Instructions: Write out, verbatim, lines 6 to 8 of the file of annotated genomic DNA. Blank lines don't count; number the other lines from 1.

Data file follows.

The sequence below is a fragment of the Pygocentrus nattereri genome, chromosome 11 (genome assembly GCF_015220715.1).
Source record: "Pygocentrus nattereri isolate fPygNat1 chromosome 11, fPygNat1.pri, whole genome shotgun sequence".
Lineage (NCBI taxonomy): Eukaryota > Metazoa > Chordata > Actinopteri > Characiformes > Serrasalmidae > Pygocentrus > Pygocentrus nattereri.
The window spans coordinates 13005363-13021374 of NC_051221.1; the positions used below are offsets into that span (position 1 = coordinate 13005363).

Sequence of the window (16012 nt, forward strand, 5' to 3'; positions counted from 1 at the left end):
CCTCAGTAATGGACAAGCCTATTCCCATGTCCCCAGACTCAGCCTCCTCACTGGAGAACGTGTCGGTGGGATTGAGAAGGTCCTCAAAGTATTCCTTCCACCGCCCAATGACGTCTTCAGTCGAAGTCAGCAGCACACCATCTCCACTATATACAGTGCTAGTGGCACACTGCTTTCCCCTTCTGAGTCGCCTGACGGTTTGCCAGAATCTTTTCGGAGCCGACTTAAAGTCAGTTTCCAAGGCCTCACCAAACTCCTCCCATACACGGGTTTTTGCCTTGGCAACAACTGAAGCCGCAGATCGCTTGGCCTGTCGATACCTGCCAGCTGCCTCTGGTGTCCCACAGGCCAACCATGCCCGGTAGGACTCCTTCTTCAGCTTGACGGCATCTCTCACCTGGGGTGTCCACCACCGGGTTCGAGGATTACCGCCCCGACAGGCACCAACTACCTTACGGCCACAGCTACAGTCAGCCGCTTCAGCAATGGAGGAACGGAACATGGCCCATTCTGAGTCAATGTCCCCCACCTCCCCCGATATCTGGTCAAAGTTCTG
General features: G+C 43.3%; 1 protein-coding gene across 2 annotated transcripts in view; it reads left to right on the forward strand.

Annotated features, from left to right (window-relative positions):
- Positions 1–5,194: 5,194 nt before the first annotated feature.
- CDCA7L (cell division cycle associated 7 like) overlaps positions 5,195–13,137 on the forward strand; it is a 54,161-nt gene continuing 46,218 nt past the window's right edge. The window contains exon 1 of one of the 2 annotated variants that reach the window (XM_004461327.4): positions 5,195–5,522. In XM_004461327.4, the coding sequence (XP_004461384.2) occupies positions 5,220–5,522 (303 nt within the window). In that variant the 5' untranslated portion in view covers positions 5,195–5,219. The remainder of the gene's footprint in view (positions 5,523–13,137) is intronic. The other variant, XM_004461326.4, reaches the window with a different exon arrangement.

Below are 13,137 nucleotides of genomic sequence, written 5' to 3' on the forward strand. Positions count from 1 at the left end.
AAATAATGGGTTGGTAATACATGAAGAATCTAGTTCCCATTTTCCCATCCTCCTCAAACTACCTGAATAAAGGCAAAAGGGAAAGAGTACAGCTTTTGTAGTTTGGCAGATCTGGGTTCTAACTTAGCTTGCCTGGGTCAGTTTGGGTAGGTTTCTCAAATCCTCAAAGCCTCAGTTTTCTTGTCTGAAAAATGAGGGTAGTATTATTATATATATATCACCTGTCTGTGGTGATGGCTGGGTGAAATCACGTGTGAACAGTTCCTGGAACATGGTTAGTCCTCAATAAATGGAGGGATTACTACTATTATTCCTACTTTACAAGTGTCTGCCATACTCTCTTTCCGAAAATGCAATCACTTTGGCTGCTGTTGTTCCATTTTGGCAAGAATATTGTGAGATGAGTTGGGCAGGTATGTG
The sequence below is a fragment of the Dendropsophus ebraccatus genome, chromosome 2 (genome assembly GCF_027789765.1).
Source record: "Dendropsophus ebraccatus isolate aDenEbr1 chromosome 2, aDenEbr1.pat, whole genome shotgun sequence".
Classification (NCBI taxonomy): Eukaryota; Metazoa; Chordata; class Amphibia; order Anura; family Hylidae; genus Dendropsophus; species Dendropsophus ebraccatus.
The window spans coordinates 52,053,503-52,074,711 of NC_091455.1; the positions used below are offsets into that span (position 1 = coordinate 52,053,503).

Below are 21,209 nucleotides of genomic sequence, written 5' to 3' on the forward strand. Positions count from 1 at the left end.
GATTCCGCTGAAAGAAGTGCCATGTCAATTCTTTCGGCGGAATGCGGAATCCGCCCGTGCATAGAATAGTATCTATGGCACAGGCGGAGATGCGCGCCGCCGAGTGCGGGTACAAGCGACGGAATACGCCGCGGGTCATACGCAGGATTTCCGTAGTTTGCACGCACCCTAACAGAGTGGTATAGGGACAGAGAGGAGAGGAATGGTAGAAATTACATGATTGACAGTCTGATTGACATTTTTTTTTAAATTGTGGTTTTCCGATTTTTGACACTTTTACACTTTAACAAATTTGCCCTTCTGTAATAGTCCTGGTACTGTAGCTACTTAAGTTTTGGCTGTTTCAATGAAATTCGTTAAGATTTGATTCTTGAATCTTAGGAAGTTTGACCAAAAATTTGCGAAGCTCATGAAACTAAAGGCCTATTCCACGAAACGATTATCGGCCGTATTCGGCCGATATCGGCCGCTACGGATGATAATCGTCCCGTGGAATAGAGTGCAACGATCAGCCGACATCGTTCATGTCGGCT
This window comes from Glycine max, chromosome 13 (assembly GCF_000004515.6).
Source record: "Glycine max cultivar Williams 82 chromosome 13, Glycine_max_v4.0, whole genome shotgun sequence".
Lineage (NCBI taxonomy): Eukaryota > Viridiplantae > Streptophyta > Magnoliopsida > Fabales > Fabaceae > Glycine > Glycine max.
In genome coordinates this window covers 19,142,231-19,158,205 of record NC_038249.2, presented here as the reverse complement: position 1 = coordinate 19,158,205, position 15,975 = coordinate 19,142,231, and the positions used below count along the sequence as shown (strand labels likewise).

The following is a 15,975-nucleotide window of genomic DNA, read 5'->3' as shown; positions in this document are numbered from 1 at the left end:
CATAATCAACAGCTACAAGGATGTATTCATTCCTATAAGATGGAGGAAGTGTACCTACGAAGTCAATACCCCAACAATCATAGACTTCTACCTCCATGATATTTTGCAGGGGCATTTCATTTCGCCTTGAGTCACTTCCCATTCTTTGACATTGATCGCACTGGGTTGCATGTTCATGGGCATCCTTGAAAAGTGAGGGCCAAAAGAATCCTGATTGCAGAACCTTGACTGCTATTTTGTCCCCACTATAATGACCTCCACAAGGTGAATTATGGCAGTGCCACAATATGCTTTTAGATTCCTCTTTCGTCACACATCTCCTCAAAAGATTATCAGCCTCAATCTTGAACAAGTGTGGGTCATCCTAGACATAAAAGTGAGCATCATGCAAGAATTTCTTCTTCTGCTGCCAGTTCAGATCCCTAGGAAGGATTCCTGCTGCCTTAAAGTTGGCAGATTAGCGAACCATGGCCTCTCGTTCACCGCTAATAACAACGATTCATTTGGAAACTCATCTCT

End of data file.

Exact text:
CCTCAGTAATGGACAAGCCTATTCCCATGTCCCCAGACTCAGCCTCCTCACTGGAGAACGTGTCGGTGGGATTGAGAAGGTCCTCAAAGTATTCCTTCCACCGCCCAATGACGTCTTCAGTCGAAGTCAGCAGCACACCATCTCCACTATATACAGTGCTAGTGGCACACTGCTTTCCCCTTCTGAGTCGCCTGACGGTTTGCCAGAATCTTTTCGGAGCCGACTTAAAGTCAGTTTCCAAGGCCTCACCAAACTCCTCCCATACACGGGTTTTTGCCTTGGCAACAACTGAAGCCGCAGATCGCTTGGCCTGTCGATACCTGCCAGCTGCCTCTGGTGTCCCACAGGCCAACCATGCCCGGTAGGACTCCTTCTTCAGCTTGACGGCATCTCTCACCTGGGGTGTCCACCACCGGGTTCGAGGATTACCGCCCCGACAGGCACCAACTACCTTACGGCCACAGCTACAGTCAGCCGCTTCAGCAATGGAGGAACGGAACATGGCCCATTCTGAGTCAATGTCCCCCACCTCCCCCGATATCTGGTCAAAGTTCTG
General features: G+C 43.3%; 1 protein-coding gene across 2 annotated transcripts in view; it reads left to right on the forward strand.

Annotated features, from left to right (window-relative positions):